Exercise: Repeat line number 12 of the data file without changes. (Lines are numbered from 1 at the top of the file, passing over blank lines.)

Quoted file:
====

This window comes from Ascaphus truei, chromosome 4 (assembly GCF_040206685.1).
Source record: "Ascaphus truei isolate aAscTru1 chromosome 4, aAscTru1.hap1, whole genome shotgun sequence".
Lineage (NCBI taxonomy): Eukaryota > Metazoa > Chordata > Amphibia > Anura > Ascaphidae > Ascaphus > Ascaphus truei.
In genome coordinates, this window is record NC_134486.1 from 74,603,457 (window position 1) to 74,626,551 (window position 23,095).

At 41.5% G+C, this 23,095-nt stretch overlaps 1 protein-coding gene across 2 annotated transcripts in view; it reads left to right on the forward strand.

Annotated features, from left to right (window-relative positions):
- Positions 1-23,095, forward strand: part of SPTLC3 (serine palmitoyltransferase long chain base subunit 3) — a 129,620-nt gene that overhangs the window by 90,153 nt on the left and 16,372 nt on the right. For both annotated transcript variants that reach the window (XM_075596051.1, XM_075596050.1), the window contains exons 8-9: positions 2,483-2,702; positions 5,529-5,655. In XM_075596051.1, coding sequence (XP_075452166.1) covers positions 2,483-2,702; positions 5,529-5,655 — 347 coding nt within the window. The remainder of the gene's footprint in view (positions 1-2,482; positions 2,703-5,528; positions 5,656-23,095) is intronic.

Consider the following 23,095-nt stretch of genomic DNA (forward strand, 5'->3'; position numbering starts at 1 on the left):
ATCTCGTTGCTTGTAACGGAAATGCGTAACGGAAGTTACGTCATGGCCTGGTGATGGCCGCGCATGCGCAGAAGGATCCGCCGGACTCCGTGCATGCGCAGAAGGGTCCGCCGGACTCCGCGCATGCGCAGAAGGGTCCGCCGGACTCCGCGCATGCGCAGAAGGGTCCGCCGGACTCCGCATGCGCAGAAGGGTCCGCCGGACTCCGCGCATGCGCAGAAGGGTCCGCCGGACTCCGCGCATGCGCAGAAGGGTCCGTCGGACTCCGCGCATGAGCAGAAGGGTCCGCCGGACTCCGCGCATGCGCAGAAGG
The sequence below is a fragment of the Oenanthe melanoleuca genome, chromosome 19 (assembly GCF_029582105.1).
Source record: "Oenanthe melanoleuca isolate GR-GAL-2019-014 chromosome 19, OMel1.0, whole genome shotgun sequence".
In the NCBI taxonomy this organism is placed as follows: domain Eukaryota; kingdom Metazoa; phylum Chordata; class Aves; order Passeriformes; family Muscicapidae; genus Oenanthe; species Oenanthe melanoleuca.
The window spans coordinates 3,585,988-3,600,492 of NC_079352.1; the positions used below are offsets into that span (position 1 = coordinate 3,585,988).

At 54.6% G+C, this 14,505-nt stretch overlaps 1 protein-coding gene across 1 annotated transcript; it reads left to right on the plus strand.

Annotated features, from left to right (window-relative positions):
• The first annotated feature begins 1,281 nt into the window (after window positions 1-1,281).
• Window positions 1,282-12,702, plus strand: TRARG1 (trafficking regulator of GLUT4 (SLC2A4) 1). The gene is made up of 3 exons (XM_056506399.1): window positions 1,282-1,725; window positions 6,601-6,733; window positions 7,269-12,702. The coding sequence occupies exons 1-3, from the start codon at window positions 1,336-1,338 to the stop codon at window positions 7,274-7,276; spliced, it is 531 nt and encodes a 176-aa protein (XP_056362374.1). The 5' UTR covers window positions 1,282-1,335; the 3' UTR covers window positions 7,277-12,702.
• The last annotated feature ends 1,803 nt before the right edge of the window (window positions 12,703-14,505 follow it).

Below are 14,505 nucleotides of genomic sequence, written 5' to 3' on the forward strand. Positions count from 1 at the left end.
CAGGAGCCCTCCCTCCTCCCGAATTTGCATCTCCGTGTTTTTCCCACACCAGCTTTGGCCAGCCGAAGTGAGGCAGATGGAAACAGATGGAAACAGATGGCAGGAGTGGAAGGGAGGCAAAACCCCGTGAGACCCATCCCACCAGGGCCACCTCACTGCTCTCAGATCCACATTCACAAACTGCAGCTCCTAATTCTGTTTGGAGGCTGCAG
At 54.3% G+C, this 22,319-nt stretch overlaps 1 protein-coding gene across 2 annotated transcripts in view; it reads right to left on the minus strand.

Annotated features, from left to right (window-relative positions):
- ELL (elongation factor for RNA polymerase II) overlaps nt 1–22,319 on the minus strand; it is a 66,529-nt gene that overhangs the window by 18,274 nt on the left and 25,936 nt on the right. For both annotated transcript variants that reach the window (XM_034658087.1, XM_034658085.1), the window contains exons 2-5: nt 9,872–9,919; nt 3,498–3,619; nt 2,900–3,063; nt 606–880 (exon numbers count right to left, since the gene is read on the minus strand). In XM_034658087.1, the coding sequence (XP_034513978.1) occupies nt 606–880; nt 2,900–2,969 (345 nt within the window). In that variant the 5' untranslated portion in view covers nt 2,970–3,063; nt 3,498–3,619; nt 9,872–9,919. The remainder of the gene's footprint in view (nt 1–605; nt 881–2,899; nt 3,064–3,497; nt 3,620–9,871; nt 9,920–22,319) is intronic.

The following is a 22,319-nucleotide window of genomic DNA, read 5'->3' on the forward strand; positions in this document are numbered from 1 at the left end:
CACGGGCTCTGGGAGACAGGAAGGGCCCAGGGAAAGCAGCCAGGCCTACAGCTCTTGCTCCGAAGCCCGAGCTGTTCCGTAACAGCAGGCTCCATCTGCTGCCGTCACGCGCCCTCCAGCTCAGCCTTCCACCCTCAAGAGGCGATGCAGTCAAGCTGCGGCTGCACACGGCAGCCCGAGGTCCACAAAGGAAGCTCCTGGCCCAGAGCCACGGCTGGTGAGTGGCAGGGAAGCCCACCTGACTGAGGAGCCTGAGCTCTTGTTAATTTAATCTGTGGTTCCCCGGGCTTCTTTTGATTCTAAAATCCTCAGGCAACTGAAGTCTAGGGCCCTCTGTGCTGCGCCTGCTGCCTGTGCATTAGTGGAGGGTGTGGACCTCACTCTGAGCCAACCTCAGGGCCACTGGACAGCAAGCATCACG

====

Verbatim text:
In the NCBI taxonomy this organism is placed as follows: domain Eukaryota; kingdom Metazoa; phylum Chordata; class Aves; order Passeriformes; family Muscicapidae; genus Oenanthe; species Oenanthe melanoleuca.